Wednesday, July 25, 2012

Switching from Android to iPhone 04: Second Impressions

So, yeah... I'm switching from Android to iPhone.  I kind of thought I'd keep a little journal of what the switch is like and whether I'm likely to stick with it.

Second Impressions
And so ends my first day of using the iPhone. I don't think the second day was as revelatory as the first, but here's what I noticed:
  1. Syncing over wifi might actually be easier on iOS after all.  I turned my computer on and started iTunes so that I could listen to music.  With absolutely no prompting from me, iTunes found the iPhone and synced with it.  I don't know how well that will work repeatedly, but that was pretty darned awesome.  Yesterday it seemed buggy.  Who knows?
  2. It seemed like I went through the battery quickly.  I have my brightness turned way down, but I know the iPhone can chew through cellular data very quickly.  I've apparently chewed through 20MB already TODAY.  Well, that's not going to continue.  I've just turned off cellular data.  I can connect when I need to by turning it back on.  Still, that's a bit disturbing, as I have used no more than 100MB per month in the past two years.
  3. I realize that music listening is strongly subjective (which is why HydrogenAudio makes such a big deal of requiring double-blind tests), but I'd swear that my music sounded better in the car.
  4. At the same time, this particular case (the Ballistic one) has a small and inflexible hole over the 3.5mm headphone jack.  I had to buy several cords at both Best Buy and Target before I found one that has a small enough "grip" to fit through the hole.  Now I get to go take the others back tomorrow.  (I use a double-male 3.5mm cord to connect to the AUX jack in my minivan.)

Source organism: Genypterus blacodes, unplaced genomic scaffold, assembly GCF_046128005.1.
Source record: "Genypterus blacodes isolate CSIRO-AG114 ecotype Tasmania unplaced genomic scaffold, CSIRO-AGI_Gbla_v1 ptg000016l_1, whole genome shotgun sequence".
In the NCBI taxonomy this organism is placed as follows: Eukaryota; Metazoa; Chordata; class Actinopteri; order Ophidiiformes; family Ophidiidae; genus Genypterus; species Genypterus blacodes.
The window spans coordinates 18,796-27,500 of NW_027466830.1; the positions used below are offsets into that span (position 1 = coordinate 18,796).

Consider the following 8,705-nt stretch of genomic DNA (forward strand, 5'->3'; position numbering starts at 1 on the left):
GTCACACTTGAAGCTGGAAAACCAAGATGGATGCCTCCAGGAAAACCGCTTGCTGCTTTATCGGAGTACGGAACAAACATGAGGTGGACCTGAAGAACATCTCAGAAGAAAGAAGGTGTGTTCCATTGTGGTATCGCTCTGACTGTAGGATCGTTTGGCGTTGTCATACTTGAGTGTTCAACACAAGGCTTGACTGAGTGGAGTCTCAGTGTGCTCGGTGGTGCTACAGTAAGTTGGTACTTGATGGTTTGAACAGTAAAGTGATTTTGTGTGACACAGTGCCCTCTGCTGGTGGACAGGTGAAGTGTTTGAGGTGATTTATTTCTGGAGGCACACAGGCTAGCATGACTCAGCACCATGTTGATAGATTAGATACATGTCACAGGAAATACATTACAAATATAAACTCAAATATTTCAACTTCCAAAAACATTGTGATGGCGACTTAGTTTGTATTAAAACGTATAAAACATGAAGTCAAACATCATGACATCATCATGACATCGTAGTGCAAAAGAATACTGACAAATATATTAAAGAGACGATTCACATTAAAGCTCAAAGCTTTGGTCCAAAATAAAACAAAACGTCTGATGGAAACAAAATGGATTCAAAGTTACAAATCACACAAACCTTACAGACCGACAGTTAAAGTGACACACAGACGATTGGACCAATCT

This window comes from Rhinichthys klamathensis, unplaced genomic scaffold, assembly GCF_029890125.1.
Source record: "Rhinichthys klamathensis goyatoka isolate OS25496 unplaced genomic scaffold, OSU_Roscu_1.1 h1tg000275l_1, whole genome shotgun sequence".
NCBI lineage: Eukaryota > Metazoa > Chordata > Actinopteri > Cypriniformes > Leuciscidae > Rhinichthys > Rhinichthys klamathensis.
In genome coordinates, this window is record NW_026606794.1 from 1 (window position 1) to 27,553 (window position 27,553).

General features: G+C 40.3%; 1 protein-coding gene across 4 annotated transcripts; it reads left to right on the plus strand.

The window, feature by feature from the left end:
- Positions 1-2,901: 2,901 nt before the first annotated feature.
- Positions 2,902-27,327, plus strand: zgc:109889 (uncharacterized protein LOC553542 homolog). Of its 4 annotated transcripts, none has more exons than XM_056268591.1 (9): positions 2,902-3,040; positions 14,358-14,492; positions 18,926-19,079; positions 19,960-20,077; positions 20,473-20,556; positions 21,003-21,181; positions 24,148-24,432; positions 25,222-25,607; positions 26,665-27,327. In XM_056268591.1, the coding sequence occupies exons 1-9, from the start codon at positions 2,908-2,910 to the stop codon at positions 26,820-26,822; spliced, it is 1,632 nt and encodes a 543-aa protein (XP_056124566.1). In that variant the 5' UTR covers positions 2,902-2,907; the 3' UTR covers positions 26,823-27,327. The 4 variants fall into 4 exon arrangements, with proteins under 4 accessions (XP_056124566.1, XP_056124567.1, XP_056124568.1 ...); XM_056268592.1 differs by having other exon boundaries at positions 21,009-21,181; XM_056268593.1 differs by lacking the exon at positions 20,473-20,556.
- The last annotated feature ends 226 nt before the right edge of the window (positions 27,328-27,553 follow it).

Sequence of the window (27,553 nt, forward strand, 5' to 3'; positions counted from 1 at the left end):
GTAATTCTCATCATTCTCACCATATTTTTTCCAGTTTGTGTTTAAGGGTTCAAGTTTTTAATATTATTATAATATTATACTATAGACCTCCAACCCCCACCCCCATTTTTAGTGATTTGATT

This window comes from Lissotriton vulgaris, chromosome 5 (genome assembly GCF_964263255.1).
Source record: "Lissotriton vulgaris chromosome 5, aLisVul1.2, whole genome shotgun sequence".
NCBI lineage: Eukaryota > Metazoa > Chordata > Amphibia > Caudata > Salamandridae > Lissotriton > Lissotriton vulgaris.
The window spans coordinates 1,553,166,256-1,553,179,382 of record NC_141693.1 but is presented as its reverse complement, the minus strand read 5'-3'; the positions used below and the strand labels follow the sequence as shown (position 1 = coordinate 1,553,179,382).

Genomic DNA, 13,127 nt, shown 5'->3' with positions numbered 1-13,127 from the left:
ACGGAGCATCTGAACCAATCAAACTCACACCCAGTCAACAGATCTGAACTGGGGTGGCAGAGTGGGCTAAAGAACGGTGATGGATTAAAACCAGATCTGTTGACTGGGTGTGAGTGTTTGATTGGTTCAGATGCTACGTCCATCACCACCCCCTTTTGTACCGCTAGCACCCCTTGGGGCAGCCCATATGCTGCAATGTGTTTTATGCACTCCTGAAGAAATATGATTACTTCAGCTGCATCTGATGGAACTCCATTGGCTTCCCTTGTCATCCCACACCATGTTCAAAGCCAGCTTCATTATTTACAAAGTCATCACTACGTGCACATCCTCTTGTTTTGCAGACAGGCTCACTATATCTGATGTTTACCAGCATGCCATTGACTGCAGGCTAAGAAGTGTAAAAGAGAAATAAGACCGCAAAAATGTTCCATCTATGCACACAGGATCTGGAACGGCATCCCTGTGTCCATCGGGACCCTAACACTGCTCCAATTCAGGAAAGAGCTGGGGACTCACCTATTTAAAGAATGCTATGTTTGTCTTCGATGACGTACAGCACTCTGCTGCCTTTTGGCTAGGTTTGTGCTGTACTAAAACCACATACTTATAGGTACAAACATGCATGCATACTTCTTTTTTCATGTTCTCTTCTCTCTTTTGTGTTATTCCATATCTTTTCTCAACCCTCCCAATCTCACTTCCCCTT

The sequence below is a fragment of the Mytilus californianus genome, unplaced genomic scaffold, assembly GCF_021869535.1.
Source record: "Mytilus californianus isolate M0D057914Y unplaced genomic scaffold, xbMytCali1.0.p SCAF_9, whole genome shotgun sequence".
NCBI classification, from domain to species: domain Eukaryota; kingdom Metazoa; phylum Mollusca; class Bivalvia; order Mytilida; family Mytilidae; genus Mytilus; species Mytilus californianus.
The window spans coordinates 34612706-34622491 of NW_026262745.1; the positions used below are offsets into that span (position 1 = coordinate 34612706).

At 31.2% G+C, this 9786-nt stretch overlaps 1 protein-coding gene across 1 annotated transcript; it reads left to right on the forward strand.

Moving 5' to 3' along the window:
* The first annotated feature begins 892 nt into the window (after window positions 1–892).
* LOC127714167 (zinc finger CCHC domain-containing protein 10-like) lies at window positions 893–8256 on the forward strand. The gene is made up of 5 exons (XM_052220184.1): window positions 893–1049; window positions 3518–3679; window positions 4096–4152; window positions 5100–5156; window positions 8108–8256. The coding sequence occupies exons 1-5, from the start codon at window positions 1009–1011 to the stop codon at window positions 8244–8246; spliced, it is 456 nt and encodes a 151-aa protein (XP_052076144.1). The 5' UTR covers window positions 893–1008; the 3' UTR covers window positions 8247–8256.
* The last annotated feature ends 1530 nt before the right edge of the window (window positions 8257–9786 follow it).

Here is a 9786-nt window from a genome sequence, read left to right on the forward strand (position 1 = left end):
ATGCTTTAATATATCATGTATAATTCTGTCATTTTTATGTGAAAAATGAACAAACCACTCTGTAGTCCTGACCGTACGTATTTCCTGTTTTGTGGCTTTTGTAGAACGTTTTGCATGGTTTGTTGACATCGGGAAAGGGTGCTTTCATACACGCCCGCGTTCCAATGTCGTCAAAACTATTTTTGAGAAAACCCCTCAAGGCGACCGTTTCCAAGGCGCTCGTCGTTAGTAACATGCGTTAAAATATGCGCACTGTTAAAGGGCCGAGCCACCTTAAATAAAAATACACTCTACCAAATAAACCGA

5. Siri isn't nearly as cool as I thought she would be, even if she does call me "Batman."
  6. I took some photos and videos with the camera, and as I write this I'm realizing I don't know how to get them off the iPhone.  I thought I'd told iTunes to sync photos, but apparently that's not what "syncing photos" means.  I'm off to Google how to do this, since it's not patently obvious to me...

    Oh, well.  I didn't realize that the iPhone would actually deign to show up in Windows Explorer as a camera.  There those photos and videos are.  That took all of thirty seconds to figure out.  Hooray.  Now, let's see how they look...

    Meh.  Blurry despite good lighting and tap-to-focus.  Color still seems washed out.  I guess I won't be replacing my point-and-shoot anytime soon for "important" photos.  What a disappointment.
Well, other than the annoyance of having to redownload all my content for the various apps (Nook, Audible, etc.), it sure seems like I've got a smartphone.  I have to say that it's not as "cool" as I'd hoped it would be.  It's not like I expected an iPhone to solve all my problems and make me popular or anything, but the feeling of "I don't have an iPhone and I'm missing out" that I've had for all this time seems to have been false.  It's a good smartphone, but it's not head-and-shoulders above modern Android, even if it is smoother than my two-year-old Samsung Captivate.

Now, I know some of you are out there reading.  Any thoughts or comments would be appreciated.

Switching from Android to iPhone 03: First Impressions

So, yeah... I'm switching from Android to iPhone.  I kind of thought I'd keep a little journal of what the switch is like and whether I'm likely to stick with it.

First Impressions
I've never owned an iPhone before, and I've always felt like a have-not because of it.  When they first arrived in 2007, they were WAY too expensive and too small in capacity, and I wasn't on AT&T anyway.  My wife got me an iPod Touch for Christmas that year (best present ever, BTW, because I wanted it so bad and didn't expect it at all), and that mitigated the lack of iPhone in my life.  Then, in 2010, the deal on Android was just too good to pass up, as previously discussed.